STYLE Savvy: Cleaning the Closet


Last spring, my high school senior announced that she was looking forward to going through stuff and getting rid of things this summer. Specifically, she’d set her sights on the playroom/man cave/family room and her bedroom, but the basement was also in her sights.

Music to a mother’s ears. Especially a mother who writes about organization.

One Friday night–the beginning of the first weekend in August, less than three weeks before she left for college–she told me she was in the mood to sort.

You don’t have to ask me twice.

Several sorting sessions and many piles later, the closet looked better than it has in years. Our give away pile had grown, as had our trash pile. There was still work to do, but some small goals, like emptying out the storage ottoman and making space in the closet for a crate of albums, had been accomplished.

One of the really cool–and somewhat surprising–things about this whole endeavor is that my daughter was a die-hard I love stuff kid. As a matter of face, she still is.

Although her style hasn’t changed, she’s become a lot more discriminating about the “stuff” that makes the cut. Her definition of “treasure” has narrowed over the years, but true to form, she (still) prefers donating things to throwing them away.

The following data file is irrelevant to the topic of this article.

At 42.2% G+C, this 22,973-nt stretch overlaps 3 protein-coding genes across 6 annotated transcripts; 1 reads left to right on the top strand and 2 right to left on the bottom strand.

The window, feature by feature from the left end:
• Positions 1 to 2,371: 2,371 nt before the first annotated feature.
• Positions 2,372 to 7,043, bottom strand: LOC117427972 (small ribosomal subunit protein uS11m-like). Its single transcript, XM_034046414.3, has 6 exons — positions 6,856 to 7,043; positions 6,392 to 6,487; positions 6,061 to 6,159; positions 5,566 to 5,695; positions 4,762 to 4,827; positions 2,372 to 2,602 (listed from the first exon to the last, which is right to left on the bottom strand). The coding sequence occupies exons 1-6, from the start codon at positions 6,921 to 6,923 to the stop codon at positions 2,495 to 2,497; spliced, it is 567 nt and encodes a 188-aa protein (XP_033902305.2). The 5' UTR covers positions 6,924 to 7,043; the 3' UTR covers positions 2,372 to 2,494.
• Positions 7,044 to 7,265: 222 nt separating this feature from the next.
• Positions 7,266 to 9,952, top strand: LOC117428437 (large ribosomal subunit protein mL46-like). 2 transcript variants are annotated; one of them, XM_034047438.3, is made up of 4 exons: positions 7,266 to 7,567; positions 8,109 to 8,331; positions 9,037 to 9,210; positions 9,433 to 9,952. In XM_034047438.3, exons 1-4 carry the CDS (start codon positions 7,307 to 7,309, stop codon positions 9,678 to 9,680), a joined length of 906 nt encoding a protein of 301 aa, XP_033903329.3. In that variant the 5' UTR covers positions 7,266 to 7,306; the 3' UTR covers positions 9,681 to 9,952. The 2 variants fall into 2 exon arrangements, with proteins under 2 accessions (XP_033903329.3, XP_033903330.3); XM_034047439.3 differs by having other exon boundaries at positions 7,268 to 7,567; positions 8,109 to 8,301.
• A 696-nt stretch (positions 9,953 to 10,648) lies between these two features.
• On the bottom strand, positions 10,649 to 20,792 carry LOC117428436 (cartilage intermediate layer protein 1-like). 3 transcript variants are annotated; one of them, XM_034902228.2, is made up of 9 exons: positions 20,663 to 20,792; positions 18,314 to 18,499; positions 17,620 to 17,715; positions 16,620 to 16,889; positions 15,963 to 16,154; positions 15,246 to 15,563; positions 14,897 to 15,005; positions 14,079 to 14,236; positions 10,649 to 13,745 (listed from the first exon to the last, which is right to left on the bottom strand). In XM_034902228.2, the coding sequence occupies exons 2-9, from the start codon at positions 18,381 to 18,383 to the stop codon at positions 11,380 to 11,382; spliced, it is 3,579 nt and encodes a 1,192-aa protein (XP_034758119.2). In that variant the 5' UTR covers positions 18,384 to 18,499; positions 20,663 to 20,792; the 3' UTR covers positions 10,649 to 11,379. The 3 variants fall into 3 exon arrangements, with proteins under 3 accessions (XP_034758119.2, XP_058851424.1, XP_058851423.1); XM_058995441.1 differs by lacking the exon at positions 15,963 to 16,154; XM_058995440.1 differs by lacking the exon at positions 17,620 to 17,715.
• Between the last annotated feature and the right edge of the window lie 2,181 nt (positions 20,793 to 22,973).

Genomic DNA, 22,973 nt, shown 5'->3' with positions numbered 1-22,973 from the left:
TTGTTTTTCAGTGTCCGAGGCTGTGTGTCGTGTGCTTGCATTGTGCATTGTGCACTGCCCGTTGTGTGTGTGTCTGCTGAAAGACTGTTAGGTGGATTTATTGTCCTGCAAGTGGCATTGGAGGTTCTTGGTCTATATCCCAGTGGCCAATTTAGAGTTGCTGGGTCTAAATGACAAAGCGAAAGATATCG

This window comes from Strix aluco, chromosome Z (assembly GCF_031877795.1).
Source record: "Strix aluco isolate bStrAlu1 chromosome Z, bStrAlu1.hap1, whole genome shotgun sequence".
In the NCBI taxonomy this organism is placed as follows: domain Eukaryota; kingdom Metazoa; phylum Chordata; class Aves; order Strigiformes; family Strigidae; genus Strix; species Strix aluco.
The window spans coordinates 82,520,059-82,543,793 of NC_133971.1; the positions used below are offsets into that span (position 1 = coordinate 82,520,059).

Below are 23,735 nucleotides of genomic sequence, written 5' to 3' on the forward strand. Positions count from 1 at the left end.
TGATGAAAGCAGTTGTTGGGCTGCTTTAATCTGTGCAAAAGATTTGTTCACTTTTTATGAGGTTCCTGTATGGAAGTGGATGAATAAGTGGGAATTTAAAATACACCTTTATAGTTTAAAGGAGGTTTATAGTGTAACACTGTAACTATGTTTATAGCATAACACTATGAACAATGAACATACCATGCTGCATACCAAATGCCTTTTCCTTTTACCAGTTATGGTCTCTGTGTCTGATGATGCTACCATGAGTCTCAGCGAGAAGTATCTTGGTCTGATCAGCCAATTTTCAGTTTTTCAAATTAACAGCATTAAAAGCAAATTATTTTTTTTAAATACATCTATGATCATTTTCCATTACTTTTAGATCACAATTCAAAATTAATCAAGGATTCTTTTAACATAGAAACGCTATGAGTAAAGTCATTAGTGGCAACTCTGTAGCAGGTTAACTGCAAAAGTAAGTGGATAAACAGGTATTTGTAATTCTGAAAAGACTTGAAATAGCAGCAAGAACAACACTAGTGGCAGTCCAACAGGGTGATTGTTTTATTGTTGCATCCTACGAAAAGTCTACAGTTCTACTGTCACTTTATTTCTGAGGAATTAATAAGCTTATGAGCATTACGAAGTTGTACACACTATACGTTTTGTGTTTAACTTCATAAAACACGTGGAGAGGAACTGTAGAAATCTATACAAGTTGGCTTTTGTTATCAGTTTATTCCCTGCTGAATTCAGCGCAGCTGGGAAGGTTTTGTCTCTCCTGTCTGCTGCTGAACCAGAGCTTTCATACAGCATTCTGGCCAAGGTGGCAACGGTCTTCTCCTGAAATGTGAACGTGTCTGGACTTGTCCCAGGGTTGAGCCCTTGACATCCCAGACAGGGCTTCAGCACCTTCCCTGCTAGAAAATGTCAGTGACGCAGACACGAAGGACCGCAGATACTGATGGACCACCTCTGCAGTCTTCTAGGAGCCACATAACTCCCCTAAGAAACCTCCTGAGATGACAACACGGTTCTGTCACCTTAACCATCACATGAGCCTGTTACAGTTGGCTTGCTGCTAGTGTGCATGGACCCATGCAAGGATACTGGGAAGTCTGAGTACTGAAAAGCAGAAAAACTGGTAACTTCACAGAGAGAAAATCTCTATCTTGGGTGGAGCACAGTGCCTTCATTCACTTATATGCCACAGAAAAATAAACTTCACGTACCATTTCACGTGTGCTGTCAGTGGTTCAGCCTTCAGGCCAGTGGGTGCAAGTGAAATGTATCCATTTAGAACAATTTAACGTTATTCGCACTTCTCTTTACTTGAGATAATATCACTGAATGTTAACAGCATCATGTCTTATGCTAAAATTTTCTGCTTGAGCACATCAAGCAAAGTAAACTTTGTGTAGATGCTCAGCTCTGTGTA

"Style Savvy: Cleaning the Closet" by Lisa Hess for

Image via Pixabay, CC0 Public Domain

Why am I telling this story?

Simple. Chances are, you have someone in your house whose style differs from yours. That style might even drive you a little crazy. But honoring people’s styles and helping them to work with those styles can help the people you love to become more discriminating about the tools they choose, and how they choose to use them. Even better, your respect for their styles and organizing choices helps them to feel more self-confident about their own ability to organize and can empower them to advocate for themselves.

With time and practice, organizing gets easier, especially if we work with what comes naturally instead of trying to conform to what works for someone else. And, before you know it, you have a kiddo who can organize a book bag, a school desk and a locker…and maybe even her own room.

At least once in a while.

Copyright 2016 Lisa Hess


About Author

Lisa Lawmaster Hess has contributed articles to local, national and online publications, and blogs at The Porch Swing Chronicles, The Susquehanna Writers and here at She is the author of two non-fiction books (Acting Assertively and Diverse Divorce) and two novels, Casting the First Stone and Chasing a Second Chance. A retired elementary school counselor, Lisa is a lecturer in psychology at York College and enjoys singing with the contemporary choir at her church.

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